Crusty Deliciousness

Let me just get something out there… I LOVE English muffins!
They’re infinitely adaptable, and you can put essentially anything on them. Plus, what is it about toast that is so universally satisfying? I like them with (surprise surprise) almond butter! And jam, butter, egg, whatever.

That being said, I sort of assumed they were incarnated in perfect circular form. They’re sort of like a magical being: perfectly roundy and crusty with butter-grabbing pockets on the inside… it’s like they come perfectly formed out of the English muffin machine, straight onto my plate. weird. but delicious, so who’s going to argue?

Since I had some yeast sitting around though… and happened to stumble upon an English muffin recipe in the Breakfast Book (that wonderful publication), I thought I’d see what happened when I attempted some yeastified bread and became my own magical english muffin machine.

SHAZAAM!

Look what happened!

See? I must be magical too.

 Magical muffins. Not quite as perfectly formed as the ones you buy in the store, but BETTER. duh. These muffins have some personality and sass going on… like a party in the toaster when they get all up in your (toaster) grill. (ha. sorry). ANNNDDD… they’re way easy!

English Muffins

Adapted from Marion Cunningham’s Breakfast Book. The recipe says it yields 16, but I think I had a few less than that.

1/2 c warm water (warm, not hot. we wouldn’t want to scald the yeasties, would we?)

1 package dry yeast

1.5 tsp salt

1 tbsp sugar

1 c milk (I used one percent, I’m sure most other milk-type things would be fine too)

3.5 c whole wheat pastry flour!

3 tbsp olive oil or veggie oil

1/2 c cornmeal

Warm your water. Pour it into a large mixing bowl and sprinkle in the yeast and stir. Let sit for 5 minutes. Time to feed the yeast! Stir in salt, sugar, warm milk, TWO cups of flour, and the oil. Stir briskly to mix well. Add remaining flour and blend until smooth. This creates softy dough. Cover (I used plastic wrap, I think a towel would be fine too), and lets sit in a warm place (ie, the oven…just make sure it’s off!) and let double in bulk for about an hour.

Flour a board and your hands (because playing with your food is ALWAYS fun), turn the dough out onto the floured surface and knead several times (like 3 or 4). Push and pat it out until it’s about a 1/4 inch thick (or if you’re like me and have difficulty estimating thicknesses it can be thicker… you’ll just have fat english muffins. which is fine by me…). Using a roundy type cutting thing (really it doesn’t matter: cookie cutter, glass, jar top, whatever you have handy), cut out the circles and place them on a cookie sheet sprinkled with cornmeal. When they’re all hanging out on the cookie sheet, cover them with a towel so they can nap, and let them rest for 30 minutes.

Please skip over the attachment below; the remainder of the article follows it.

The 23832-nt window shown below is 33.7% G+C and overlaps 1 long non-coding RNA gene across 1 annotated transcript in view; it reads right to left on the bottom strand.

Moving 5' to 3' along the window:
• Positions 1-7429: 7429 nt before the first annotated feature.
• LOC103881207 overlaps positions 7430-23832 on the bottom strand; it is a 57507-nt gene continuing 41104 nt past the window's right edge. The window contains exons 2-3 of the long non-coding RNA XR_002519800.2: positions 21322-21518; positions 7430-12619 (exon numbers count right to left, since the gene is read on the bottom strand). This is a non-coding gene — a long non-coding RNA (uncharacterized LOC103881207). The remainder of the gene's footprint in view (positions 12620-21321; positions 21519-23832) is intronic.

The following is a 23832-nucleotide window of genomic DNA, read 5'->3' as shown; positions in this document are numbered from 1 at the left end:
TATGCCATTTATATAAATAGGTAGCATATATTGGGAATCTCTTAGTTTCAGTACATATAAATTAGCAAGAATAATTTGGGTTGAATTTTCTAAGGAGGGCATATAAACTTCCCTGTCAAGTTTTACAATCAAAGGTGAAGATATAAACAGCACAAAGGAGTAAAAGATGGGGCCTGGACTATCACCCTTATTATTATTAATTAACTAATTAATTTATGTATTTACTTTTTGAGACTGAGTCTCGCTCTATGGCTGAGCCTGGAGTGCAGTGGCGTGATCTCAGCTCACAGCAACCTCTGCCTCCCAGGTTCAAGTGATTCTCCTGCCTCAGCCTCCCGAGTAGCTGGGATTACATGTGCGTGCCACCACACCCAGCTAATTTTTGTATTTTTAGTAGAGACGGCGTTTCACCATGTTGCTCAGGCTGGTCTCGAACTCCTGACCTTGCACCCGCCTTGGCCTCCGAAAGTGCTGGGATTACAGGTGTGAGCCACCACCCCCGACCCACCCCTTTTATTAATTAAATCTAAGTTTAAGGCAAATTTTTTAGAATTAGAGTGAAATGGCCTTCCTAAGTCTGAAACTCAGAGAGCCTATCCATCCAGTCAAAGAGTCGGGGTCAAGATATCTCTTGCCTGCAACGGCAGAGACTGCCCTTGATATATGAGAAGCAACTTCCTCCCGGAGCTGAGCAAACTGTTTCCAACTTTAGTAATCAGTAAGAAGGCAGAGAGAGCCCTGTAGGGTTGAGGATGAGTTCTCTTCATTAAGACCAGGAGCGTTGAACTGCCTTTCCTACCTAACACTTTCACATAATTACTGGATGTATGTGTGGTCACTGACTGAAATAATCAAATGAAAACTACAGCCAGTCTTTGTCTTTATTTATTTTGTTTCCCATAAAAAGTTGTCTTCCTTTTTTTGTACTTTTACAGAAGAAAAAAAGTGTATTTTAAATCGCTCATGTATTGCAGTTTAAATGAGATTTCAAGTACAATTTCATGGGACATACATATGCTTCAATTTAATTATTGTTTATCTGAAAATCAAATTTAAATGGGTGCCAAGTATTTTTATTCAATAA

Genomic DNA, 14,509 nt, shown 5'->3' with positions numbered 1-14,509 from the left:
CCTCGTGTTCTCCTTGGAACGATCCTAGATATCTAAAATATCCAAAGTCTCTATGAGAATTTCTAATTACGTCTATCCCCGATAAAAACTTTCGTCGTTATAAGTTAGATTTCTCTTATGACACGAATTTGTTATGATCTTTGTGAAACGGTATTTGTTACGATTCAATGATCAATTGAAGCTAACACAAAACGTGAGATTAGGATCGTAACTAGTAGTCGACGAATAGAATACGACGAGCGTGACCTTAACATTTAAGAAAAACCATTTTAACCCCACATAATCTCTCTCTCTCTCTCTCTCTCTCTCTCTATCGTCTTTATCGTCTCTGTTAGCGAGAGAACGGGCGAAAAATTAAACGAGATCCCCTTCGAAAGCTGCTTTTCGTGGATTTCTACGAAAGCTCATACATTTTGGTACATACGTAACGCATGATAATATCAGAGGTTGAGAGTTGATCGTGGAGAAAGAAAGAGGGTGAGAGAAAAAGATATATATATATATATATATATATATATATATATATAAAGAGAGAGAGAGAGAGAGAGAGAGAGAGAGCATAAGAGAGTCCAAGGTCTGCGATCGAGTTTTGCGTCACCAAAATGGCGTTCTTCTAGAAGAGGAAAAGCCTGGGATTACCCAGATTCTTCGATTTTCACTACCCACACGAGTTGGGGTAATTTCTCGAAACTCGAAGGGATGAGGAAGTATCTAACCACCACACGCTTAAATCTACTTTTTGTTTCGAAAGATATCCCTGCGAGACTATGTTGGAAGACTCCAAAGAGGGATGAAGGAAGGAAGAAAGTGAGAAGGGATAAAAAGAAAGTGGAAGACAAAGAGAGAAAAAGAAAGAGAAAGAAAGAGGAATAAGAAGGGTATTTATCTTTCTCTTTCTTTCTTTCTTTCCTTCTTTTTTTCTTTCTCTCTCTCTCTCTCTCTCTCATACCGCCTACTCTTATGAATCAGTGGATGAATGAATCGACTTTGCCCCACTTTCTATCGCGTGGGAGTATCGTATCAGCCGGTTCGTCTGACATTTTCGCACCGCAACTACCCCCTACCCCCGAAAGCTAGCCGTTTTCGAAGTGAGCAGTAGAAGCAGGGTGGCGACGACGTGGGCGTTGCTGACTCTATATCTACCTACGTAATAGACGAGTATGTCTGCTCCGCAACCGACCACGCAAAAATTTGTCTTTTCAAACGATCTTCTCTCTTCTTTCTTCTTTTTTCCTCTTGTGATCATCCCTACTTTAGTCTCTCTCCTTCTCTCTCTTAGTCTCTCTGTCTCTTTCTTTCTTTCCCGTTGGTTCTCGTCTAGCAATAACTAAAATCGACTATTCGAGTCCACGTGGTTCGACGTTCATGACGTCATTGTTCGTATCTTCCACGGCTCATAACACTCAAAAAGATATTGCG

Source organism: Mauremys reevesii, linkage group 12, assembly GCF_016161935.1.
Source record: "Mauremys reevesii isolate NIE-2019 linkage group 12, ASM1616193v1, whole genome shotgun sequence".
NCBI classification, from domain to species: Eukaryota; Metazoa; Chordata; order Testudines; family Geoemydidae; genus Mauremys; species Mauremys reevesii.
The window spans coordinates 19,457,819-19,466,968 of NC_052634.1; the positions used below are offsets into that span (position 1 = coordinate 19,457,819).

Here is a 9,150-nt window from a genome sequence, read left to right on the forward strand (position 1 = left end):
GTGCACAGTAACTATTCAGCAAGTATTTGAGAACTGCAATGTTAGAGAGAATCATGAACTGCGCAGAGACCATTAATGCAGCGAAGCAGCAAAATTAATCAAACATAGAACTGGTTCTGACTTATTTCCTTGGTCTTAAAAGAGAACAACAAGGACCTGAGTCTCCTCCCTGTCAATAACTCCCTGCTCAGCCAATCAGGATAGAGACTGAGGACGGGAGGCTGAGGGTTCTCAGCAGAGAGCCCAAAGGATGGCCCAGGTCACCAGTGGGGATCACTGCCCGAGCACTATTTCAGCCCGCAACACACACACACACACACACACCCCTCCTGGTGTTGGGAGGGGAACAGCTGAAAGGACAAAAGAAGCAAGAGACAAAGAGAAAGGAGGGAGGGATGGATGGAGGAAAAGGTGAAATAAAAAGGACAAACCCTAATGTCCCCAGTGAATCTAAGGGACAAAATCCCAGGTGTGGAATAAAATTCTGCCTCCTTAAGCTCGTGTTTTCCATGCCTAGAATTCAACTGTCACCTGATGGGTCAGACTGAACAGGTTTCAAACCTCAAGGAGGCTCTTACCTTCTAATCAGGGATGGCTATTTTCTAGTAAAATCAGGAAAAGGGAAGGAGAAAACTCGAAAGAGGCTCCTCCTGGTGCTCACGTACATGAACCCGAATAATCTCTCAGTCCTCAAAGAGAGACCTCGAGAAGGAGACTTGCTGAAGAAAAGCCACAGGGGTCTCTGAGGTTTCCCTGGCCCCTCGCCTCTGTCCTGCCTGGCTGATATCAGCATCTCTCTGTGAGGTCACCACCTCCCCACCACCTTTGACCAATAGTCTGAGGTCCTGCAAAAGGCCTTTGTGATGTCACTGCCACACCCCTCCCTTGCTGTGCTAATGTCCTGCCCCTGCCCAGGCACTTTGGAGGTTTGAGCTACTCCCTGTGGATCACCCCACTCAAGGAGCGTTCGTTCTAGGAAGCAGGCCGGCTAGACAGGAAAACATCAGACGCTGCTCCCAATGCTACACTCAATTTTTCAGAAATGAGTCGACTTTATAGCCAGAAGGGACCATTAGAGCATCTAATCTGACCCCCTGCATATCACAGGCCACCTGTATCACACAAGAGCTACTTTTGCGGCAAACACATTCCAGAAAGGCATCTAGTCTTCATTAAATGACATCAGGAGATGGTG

Heat a griddle until medium hot and lightly grease (we use coconut oil). Cook the muffins for 10 minutes on one side, and 5 on the other, at which point they should be done, providing you did everything properly. YAY!

all ready to be toasted!

These are even fork-split, which creates even more crevices that tasty things like butter and jam can hide in. Make sure you toast them—obvi english muffins should be eaten toasted but Marion makes a point about this, saying that “It is important to know that crumpets and english muffins are not ready to eat until they are toasted”. Good to know, just in case I was seized by some strange craving and decided to eat one raw…  

Cheers! I’d go eat one myself, but sadly I’ve eaten them all, whoops. Time to make more :)

One Reply to “Crusty Deliciousness”

  1. Nice voice, comes right off the page into my ears. I feel like I am there….
    I am here to testify that the muffins are, and were truly were, just as you describe! I will miss my taster job once you return to your regular gig in August. But in the meantime, I will not despair! Keep up the good work. The product is of very high quality, not to mention delicious!
    bb

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